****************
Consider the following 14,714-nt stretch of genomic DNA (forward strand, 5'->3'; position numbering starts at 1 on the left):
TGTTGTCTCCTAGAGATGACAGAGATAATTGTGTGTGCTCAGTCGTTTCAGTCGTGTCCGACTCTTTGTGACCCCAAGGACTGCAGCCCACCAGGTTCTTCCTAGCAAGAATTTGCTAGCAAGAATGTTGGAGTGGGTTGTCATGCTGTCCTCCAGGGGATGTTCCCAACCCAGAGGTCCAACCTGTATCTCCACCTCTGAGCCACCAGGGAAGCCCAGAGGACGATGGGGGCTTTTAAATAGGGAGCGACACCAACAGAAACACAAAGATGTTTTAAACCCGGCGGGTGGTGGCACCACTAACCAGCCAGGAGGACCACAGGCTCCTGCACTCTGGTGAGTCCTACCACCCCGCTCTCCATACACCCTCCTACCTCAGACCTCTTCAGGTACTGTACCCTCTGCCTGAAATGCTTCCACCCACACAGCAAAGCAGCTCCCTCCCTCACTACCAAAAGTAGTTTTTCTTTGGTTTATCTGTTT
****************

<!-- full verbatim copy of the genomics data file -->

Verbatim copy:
Consider the following 14,714-nt stretch of genomic DNA (forward strand, 5'->3'; position numbering starts at 1 on the left):
TGTTGTCTCCTAGAGATGACAGAGATAATTGTGTGTGCTCAGTCGTTTCAGTCGTGTCCGACTCTTTGTGACCCCAAGGACTGCAGCCCACCAGGTTCTTCCTAGCAAGAATTTGCTAGCAAGAATGTTGGAGTGGGTTGTCATGCTGTCCTCCAGGGGATGTTCCCAACCCAGAGGTCCAACCTGTATCTCCACCTCTGAGCCACCAGGGAAGCCCAGAGGACGATGGGGGCTTTTAAATAGGGAGCGACACCAACAGAAACACAAAGATGTTTTAAACCCGGCGGGTGGTGGCACCACTAACCAGCCAGGAGGACCACAGGCTCCTGCACTCTGGTGAGTCCTACCACCCCGCTCTCCATACACCCTCCTACCTCAGACCTCTTCAGGTACTGTACCCTCTGCCTGAAATGCTTCCACCCACACAGCAAAGCAGCTCCCTCCCTCACTACCAAAAGTAGTTTTTCTTTGGTTTATCTGTTT